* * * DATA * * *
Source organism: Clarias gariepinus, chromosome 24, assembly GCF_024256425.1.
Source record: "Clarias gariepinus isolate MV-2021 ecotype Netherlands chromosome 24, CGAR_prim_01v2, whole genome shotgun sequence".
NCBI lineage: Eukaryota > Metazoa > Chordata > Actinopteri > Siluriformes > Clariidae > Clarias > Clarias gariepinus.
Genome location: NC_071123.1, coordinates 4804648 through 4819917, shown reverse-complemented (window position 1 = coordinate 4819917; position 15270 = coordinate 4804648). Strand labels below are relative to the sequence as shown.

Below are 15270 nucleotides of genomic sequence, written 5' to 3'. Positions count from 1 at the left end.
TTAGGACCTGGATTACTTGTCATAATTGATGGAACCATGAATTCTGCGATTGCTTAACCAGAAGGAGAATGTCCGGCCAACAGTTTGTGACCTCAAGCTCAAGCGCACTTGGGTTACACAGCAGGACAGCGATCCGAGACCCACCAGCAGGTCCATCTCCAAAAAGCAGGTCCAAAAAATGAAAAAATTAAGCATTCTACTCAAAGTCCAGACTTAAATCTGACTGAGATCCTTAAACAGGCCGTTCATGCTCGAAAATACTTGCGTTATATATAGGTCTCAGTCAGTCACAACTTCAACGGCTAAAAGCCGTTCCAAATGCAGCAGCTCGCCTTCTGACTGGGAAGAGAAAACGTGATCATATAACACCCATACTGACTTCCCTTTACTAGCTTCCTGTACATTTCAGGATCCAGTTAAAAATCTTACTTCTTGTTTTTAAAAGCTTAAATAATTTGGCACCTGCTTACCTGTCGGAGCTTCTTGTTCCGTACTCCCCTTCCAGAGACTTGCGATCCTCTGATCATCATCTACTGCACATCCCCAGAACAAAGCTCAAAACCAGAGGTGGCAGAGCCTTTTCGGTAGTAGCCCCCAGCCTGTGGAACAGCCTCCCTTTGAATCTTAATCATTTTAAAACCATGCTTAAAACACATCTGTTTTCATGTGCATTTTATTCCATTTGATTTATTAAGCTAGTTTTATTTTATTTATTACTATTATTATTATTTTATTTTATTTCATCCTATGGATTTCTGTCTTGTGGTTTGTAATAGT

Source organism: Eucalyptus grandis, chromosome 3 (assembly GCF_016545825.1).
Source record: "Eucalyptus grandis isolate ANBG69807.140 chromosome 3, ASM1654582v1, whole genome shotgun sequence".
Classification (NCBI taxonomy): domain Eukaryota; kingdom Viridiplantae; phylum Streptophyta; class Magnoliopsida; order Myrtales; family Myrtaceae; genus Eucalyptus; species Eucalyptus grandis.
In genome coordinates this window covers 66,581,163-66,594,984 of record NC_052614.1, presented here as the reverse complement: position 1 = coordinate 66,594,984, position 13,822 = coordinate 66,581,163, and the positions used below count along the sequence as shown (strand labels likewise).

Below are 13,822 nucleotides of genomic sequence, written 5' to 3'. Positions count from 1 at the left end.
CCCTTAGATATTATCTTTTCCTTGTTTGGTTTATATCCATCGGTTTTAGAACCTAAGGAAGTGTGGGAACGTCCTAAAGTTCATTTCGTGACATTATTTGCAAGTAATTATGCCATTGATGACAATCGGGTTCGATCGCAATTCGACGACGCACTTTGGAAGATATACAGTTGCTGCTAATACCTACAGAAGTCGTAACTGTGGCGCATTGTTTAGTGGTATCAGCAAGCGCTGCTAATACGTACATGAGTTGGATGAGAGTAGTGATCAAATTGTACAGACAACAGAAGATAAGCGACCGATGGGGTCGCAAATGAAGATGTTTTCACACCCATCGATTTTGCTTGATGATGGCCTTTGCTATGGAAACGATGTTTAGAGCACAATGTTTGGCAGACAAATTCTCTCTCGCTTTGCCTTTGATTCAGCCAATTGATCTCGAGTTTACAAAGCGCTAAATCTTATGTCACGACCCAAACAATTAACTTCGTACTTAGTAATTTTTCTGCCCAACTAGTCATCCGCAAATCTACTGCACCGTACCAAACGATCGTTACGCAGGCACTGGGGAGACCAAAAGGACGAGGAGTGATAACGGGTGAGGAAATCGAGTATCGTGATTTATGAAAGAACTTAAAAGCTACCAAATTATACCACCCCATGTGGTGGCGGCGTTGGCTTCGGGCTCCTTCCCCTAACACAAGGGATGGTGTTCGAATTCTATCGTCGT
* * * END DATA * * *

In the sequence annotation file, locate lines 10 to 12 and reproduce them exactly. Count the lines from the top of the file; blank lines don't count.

In genome coordinates this window covers 66,581,163-66,594,984 of record NC_052614.1, presented here as the reverse complement: position 1 = coordinate 66,594,984, position 13,822 = coordinate 66,581,163, and the positions used below count along the sequence as shown (strand labels likewise).

Below are 13,822 nucleotides of genomic sequence, written 5' to 3'. Positions count from 1 at the left end.
CCCTTAGATATTATCTTTTCCTTGTTTGGTTTATATCCATCGGTTTTAGAACCTAAGGAAGTGTGGGAACGTCCTAAAGTTCATTTCGTGACATTATTTGCAAGTAATTATGCCATTGATGACAATCGGGTTCGATCGCAATTCGACGACGCACTTTGGAAGATATACAGTTGCTGCTAATACCTACAGAAGTCGTAACTGTGGCGCATTGTTTAGTGGTATCAGCAAGCGCTGCTAATACGTACATGAGTTGGATGAGAGTAGTGATCAAATTGTACAGACAACAGAAGATAAGCGACCGATGGGGTCGCAAATGAAGATGTTTTCACACCCATCGATTTTGCTTGATGATGGCCTTTGCTATGGAAACGATGTTTAGAGCACAATGTTTGGCAGACAAATTCTCTCTCGCTTTGCCTTTGATTCAGCCAATTGATCTCGAGTTTACAAAGCGCTAAATCTTATGTCACGACCCAAACAATTAACTTCGTACTTAGTAATTTTTCTGCCCAACTAGTCATCCGCAAATCTACTGCACCGTACCAAACGATCGTTACGCAGGCACTGGGGAGACCAAAAGGACGAGGAGTGATAACGGGTGAGGAAATCGAGTATCGTGATTTATGAAAGAACTTAAAAGCTACCAAATTATACCACCCCATGTGGTGGCGGCGTTGGCTTCGGGCTCCTTCCCCTAACACAAGGGATGGTGTTCGAATTCTATCGTCGT